I too agree that both candidates have their flaws, though I would pick Obama over McCain any day simply because McCain scares me and there is no way I would want to risk another draft. If McCain is elected I am most assuredly looking at homes in Canada. I thought about other candidates as well, but in an election that is going to be close, I feel like I'm obligated as a registered liberal to vote Democrat.

From The Howling Commando on Thu, Oct 30, 2008 at 12:13:37

Also as a prospective educator I tend to lean toward Democrats' platform with regards to education. Republicans don't appropriate as much $$ into the public school system, and as Bush has shown with his No Child Left Behind Act of 2001, their approach does our kids a gross disservice I think. Another necessary issue to consider is Republican's abstinence only approach to sex education in the U.S. It hasn't been effective and children are still sexually active at the same age if not younger than past generations. We need to teach protection over abstinence simply because most kids outside of faith-based instruction aren't going to adhere to a "not until youre married" approach you know? sorry I'll get off my soapbox. I'd be interested to have a discussion with FRBers though about prospective candidates and who to vote for on election day.

From Sasha Pachev on Thu, Oct 30, 2008 at 12:33:59


The reason it has not been effective is because one class that teaches abstinence cannot win a fight against everything else that teaches promiscuity. And when a school makes students doubt that God exists and there is a law and ultimate accountability, you have no hope against teenage hormones exposed to a barrage of immoral entertainment.

But we must do what is right. Comparing this to drugs - even if the drugs are offered on every corner, we still teach "say no to drugs", we do not teach "sterilize your needle".

From The Howling Commando on Thu, Oct 30, 2008 at 12:46:57

See I have thought about the issue a lot especially in my education classes. I battle with issues a lot sitting there. I'm going to have to teach lessons that are essentially going against what I actually believe in. And yet by law I am not allowed to talk about my beliefs in the classroom. I agree with ultimate accountability, yet such a high proportion of our students, especially in urban settings do not prescribe to a religious conviction.

Also, as a history teacher I am going to have to address relevant questions kids have i.e. "Well wait a minute, Mr. Griffin. If Buddhism and Hinduism, and Greek Gods and Goddesses were around a lot longer than Christianity, what gives us the right to say we are the only true religion?"

If there's something I've decided to get around the faith issue, it's the idea that religion or belief in a "higher power" whatever that may be has served as a societal organizer and served to keep in check dissidents. Yet it seems that in the last generation our country has gotten away from the faith issue and has failed to address the radical shift and delinquency that is emerging in our nation's youth. I don't know. There are so many things wrong, but we can't force faith based judgment on others that perhaps might not have yet been exposed to it.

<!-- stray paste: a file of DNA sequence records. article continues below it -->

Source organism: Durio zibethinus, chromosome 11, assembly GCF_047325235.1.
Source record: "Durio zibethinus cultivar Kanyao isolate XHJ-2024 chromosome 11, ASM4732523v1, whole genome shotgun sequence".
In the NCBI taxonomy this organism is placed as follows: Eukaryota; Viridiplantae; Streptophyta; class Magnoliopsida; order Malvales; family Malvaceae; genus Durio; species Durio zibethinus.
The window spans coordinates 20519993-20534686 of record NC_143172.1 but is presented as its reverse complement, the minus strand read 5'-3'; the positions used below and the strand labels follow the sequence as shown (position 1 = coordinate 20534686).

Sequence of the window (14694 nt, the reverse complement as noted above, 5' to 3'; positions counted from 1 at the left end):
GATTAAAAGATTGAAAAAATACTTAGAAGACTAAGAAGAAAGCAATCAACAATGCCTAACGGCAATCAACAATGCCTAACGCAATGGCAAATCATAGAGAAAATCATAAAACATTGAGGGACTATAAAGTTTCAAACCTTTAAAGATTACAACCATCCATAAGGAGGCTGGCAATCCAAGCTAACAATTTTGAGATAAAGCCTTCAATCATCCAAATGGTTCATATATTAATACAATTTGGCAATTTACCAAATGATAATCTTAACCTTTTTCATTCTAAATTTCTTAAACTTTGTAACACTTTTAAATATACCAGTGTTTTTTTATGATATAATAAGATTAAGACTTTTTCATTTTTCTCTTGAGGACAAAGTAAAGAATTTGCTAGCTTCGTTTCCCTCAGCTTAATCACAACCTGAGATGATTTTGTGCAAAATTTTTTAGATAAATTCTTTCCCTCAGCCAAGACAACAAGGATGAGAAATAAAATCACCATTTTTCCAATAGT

After all, the nation was founded by deists, who believed God kind of took a back seat to governing human will aye?

From paul on Thu, Oct 30, 2008 at 12:53:31

I like Chuck Balwin too. I'm not in 100% agreement with him on everything, but with enough of the big issues to get my vote. The way I see it, he's the only candidate who's not a socialist.

From The Howling Commando on Thu, Oct 30, 2008 at 12:55:54

How is Socialism necessarily a bad thing though? I'd rather everyone be at the same level and achieve success, then the rich continue to grow richer, and the poor poorer. Look at Scandinavians.. they are the happiest people in the world and most are Socialist in structure.

From paul on Thu, Oct 30, 2008 at 13:05:12

If I succeed, why should I punished? Why can't I freely give the money I earned to those I choose to give it to?

Regarding the Scandinavians, I have not talked to any or read any studies, so I can't comment on that.

From The Howling Commando on Thu, Oct 30, 2008 at 13:23:19

One reason this country is so screwed up: capitalism. It's based on the idea of competition, but what ends up happening is that a few make the big bucks, everyone else is screwed and left behind. They say if you work hard enough you can get what you want. It's not true, and then you have everyone "living the American Dream" buying SUVs and houses they can't afford.

Socialism would be better than a capitalist system that results in too many people being left behind.

Same thing is being proposed of education; Republicans want to instate Vouchers, i.e. you get to decide where your tax money goes to which school. What will happen then? Urban city schools will continue to get shafted and suburban schools will continue to profit.

From paul on Thu, Oct 30, 2008 at 13:37:02